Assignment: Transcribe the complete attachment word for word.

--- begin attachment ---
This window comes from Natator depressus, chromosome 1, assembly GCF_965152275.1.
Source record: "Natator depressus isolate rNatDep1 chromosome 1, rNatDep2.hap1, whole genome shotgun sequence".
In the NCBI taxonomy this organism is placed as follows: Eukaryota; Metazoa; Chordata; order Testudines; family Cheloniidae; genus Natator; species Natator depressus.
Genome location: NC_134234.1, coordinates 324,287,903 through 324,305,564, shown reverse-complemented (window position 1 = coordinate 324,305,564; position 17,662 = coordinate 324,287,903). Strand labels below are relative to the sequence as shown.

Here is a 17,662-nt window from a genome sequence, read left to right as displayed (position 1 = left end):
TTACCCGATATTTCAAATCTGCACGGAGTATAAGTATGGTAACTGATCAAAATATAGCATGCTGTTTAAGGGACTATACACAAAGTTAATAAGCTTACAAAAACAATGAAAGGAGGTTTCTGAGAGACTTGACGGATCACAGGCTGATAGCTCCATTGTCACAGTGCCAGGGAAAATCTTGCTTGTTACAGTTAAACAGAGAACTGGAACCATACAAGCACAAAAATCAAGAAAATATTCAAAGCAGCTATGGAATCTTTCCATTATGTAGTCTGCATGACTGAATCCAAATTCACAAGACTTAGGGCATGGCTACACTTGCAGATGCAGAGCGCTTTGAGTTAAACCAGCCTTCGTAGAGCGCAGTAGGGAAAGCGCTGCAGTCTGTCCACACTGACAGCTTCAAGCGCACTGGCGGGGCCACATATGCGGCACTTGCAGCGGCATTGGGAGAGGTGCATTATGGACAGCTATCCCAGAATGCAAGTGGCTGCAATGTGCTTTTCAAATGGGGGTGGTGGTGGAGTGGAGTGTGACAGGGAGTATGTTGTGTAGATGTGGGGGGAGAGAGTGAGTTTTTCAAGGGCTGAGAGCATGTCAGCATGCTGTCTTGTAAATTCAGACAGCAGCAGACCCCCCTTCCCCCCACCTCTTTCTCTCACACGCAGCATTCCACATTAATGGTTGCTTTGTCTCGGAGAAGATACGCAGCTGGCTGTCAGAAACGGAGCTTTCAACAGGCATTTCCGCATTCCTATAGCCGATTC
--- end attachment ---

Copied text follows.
This window comes from Natator depressus, chromosome 1, assembly GCF_965152275.1.
Source record: "Natator depressus isolate rNatDep1 chromosome 1, rNatDep2.hap1, whole genome shotgun sequence".
In the NCBI taxonomy this organism is placed as follows: Eukaryota; Metazoa; Chordata; order Testudines; family Cheloniidae; genus Natator; species Natator depressus.
Genome location: NC_134234.1, coordinates 324,287,903 through 324,305,564, shown reverse-complemented (window position 1 = coordinate 324,305,564; position 17,662 = coordinate 324,287,903). Strand labels below are relative to the sequence as shown.

Here is a 17,662-nt window from a genome sequence, read left to right as displayed (position 1 = left end):
TTACCCGATATTTCAAATCTGCACGGAGTATAAGTATGGTAACTGATCAAAATATAGCATGCTGTTTAAGGGACTATACACAAAGTTAATAAGCTTACAAAAACAATGAAAGGAGGTTTCTGAGAGACTTGACGGATCACAGGCTGATAGCTCCATTGTCACAGTGCCAGGGAAAATCTTGCTTGTTACAGTTAAACAGAGAACTGGAACCATACAAGCACAAAAATCAAGAAAATATTCAAAGCAGCTATGGAATCTTTCCATTATGTAGTCTGCATGACTGAATCCAAATTCACAAGACTTAGGGCATGGCTACACTTGCAGATGCAGAGCGCTTTGAGTTAAACCAGCCTTCGTAGAGCGCAGTAGGGAAAGCGCTGCAGTCTGTCCACACTGACAGCTTCAAGCGCACTGGCGGGGCCACATATGCGGCACTTGCAGCGGCATTGGGAGAGGTGCATTATGGACAGCTATCCCAGAATGCAAGTGGCTGCAATGTGCTTTTCAAATGGGGGTGGTGGTGGAGTGGAGTGTGACAGGGAGTATGTTGTGTAGATGTGGGGGGAGAGAGTGAGTTTTTCAAGGGCTGAGAGCATGTCAGCATGCTGTCTTGTAAATTCAGACAGCAGCAGACCCCCCTTCCCCCCACCTCTTTCTCTCACACGCAGCATTCCACATTAATGGTTGCTTTGTCTCGGAGAAGATACGCAGCTGGCTGTCAGAAACGGAGCTTTCAACAGGCATTTCCGCATTCCTATAGCCGATTC